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Plants continuously absorb water from the soil, but not all the water absorbed is used by the plants. Excess water evaporates from areal parts of the plants, mostly through the stomata, below the laminar of the leaf. This process is called transpiration. Plants draw water up against the force of gravity, the evaporation of water from leaves results in a suction force that pulls the water up the xylem. This suction force is called transpiration pull. It is the main force that pulls water and mineral salts up the plant. This upward movement of substances is called the transpiration stream.

Factor affecting the rate of transpiration

Transpiration depends on evaporation, therefore factors affecting the rate of evaporation also affect the rate of transpiration. The factors affecting the rate of transpiration are humidity; temperature; strong wind and light.

Humidity of air

The intercellular spaces of leaves are normally saturated with water vapour. If the outside air is dry, water vapour will diffuse more rapidly out of the leaf, that is, the rate of transpiration will increase. Whereas, if the air is damp or humid, evaporation is limited. The more humid the air is, the slower is the rate of transpiration.

Air temperature

Assuming all other factors remain constant, a rise in the temperature of the surroundings will increase the rate of evaporation, and thus transpiration rate also increases.


When the air is still, transpiration makes the air around the leaves moist. Water vapour builds up and increases the air humidity hence, as stated before, reducing the transpiration rate. During a windy day, the moist air around the leaf is blown away, making the air less humid. This increases the rate of transpiration. The stronger the wind, the higher the rate of transpiration.

However, if the wind is very strong, the stomata may close because the guard cells lose too much water. What will happen if there is a cool wet wind? Light will affect the stomatal opening of the leaf, thus affecting the rate of transpiration. During the night or in the shade, the stomata close and reduce the rate of transpiration but on a sunny day, the stomata open wide and increase the rate. The movement of water vapour outward also removes heat from the plants thereby cooling the leaves and preventing them from being scorched by the hot sun.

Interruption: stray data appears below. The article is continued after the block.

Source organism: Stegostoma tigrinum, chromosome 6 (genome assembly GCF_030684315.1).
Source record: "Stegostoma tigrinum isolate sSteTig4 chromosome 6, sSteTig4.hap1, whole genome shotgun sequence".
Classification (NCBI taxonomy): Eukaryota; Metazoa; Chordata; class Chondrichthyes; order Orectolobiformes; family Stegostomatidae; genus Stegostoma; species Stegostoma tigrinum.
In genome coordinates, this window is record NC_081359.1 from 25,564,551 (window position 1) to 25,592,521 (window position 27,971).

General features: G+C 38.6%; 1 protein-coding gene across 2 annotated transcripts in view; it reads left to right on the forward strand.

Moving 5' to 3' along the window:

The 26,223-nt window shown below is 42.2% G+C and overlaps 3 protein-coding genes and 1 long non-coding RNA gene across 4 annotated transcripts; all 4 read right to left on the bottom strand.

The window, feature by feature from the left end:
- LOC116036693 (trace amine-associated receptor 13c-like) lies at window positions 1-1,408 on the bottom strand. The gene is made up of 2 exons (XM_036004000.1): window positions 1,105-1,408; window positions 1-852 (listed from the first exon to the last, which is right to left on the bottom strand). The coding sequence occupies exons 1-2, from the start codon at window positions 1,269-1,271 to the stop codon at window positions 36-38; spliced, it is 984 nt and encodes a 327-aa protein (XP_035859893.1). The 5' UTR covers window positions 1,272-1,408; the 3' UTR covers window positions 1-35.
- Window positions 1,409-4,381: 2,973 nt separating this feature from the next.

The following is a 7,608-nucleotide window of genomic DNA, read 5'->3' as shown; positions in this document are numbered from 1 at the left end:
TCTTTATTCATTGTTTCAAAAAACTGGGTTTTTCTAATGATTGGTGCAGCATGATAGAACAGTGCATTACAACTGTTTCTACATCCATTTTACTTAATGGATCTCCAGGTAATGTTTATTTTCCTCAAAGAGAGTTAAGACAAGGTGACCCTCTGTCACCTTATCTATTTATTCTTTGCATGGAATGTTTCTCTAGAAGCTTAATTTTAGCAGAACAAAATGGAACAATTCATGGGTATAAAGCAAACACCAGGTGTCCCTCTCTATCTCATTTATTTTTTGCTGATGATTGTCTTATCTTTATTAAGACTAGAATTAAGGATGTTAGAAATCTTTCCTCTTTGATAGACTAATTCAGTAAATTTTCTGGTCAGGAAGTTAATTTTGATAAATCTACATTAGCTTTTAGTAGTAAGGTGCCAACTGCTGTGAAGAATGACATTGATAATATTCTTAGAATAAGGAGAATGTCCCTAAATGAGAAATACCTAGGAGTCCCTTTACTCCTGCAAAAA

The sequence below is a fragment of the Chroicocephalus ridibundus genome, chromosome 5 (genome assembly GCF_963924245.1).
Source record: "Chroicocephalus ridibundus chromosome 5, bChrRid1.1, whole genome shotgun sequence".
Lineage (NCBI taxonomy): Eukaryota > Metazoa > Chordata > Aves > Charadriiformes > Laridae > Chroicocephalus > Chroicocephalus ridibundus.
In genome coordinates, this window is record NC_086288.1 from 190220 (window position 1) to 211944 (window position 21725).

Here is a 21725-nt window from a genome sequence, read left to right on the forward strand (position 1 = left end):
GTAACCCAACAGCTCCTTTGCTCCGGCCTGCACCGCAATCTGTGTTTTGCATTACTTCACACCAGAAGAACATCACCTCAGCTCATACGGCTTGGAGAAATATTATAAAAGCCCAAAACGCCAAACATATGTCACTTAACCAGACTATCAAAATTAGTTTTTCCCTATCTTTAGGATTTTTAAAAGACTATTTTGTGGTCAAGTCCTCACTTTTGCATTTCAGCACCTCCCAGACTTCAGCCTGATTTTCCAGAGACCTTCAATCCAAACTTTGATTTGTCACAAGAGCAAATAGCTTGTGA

Soil Water Content

Soil water content is the most important as it needs to be considered first before all other factors come into play. The availability of soil water greatly affects the rate of transpiration. If there is little water available, the resulting tendency for dehydration of the leaf causes stomatal closure and a consequent fall in transpiration. Such a condition usually occurs during periods of drought and when the soil is frozen or at a temperature so low that water is not absorbed by roots. Soils must always be kept between permanent wilting point and field capacity to reduce the loss of water to drainage. The article below explains the different soil water pockets in the soil.

Water movement in the soil: Important notes for irrigation management


These factors can be considered when planning for irrigation and are complimented by regular maintenance and management of irrigations equipment. For instance, checking for leaks on their irrigation systems and making sure that the irrigations systems are properly calibrated and applying water uniformly in the pivot and applying the correct amounts.

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